2. Definition of stability phenomenon to be covered within the technical brochure.

  a. Stability effects above the fundamental frequency, i.e. harmonic stability.

  b. Small-signal stability below the fundamental frequency, i.e. sub-synchronous stability.

  c. Clarification of definitions to avoid misinterpretation with steady-state harmonics and classical harmonic propagation analysis.

  d. Symptoms and root causes of sub-synchronous and harmonic stability phenomenon.

  e. Examples of sub-synchronous and harmonic stability phenomena observed and their impact on wider power systems.

3. The impact of grid-connected converter controllers on sub-synchronous and harmonic stability phenomenon.

  a. Classification of typical controllers used in modern converters.

  b. Evaluation of various control loops and techniques and their impact on stability, e.g. voltage control, current control, phase-locked loop.

  c. Frequency range of interest and controller interactions/couplings.

4. Overview of linear modelling and analysis methods to perform small-signal stability studies, e.g.

  a. Classical control theory approach of linear time-invariant systems, i.e. compensator and plant interactions, and possible general extension to linear time varying systems including e.g. linear time-varying periodic systems.

  b. Impedance-based stability criterion.

  c. Advantages and disadvantages of single-input single-output and multiple-input, multiple-output representation.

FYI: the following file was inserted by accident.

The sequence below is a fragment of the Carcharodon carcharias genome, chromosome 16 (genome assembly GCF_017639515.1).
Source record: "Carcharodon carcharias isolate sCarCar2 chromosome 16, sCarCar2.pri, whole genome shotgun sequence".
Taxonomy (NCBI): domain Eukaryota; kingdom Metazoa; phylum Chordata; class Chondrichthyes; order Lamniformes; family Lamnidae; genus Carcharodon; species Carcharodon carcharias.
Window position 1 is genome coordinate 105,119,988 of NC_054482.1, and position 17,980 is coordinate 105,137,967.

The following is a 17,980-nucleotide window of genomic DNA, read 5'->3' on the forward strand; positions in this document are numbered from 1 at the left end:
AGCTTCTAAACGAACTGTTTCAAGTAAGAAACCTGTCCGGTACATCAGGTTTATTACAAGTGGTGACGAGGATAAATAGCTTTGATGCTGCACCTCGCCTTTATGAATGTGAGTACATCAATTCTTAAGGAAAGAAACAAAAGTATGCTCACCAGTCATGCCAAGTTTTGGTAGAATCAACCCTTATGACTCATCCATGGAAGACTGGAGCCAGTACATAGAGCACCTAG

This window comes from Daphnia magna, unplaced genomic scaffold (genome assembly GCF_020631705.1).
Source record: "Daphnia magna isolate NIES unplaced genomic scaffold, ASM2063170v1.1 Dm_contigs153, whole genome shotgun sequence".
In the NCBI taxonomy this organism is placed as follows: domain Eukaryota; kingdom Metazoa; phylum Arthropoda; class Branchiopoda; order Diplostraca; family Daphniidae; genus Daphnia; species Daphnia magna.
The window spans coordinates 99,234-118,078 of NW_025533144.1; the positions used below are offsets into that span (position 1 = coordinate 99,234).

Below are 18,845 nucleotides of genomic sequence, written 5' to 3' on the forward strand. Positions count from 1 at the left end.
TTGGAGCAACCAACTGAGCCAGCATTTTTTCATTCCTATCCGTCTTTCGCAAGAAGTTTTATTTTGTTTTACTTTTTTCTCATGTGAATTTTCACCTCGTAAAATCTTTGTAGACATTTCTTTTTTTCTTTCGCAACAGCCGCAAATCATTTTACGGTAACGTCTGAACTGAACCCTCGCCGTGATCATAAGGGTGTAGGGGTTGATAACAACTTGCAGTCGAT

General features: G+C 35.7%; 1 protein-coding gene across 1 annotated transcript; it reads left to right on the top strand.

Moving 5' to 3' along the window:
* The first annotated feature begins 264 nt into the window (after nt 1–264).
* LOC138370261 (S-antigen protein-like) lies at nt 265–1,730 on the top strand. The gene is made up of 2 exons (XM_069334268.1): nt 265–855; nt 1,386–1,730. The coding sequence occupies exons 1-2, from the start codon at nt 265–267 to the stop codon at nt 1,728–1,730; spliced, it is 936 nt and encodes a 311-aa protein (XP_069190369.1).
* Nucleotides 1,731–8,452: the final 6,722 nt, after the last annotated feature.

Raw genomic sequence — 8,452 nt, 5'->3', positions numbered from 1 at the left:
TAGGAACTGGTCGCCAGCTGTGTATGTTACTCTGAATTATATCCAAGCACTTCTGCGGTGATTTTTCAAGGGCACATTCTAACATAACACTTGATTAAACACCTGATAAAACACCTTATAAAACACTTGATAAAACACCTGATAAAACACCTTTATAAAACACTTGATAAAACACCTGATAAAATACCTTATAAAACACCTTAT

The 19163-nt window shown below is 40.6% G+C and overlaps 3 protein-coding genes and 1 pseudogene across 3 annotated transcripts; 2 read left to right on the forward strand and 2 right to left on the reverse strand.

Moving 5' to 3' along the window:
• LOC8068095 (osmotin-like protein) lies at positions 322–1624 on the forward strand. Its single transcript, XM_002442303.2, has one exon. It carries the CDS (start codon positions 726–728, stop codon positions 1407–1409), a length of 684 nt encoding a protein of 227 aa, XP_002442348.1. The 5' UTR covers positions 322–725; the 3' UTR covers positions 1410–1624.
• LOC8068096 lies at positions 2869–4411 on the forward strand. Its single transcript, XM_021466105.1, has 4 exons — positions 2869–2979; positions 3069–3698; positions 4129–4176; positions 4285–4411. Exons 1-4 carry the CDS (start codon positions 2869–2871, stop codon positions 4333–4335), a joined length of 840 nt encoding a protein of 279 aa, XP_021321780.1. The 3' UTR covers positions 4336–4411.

d. Relevant stability evaluation methods, e.g. eigenvalue analysis, Nyquist criterion.

5. Other analysis techniques.

  a. Time-domain numerical simulations of linear and non-linear systems.

  b. Frequency and sequence coupling investigation.

  c. Stability of non-linear dissipative dynamic systems including e.g. limit cycle and bifurcation theory investigation.

6. Description of mitigation methods to overcome sub-synchronous and harmonic stability issues, e. g.

  a. Clear evaluation criteria and minimal requirements regarding the stability indices, e. g. stability margins, damping.

  b. Recommendations to address plant resonance profile at early stage during the grid-connected converter controller design.

  c. Converter coordination guidelines in modern power systems to avoid potential instability, e. g. passivity requirements.

  d. Mitigation measures incorporated in the grid-connected converter control (e.g. active damping) or within the power system electrical infrastructure (e.g. passive damping), also at later stage of project development or during operation.

7. Guidelines on general approach to such studies and the availability as well as choice of tools. Identification of limitations with the available analysis tools and suggestion of possible areas for development.

Deliverables: Technical Brochure,Executive summary in Electra, Electra report and Tutorial

Time Schedule: start: June 2018 Final Report: June 2021

ConvenerŁukasz Kocewiak (Denmark)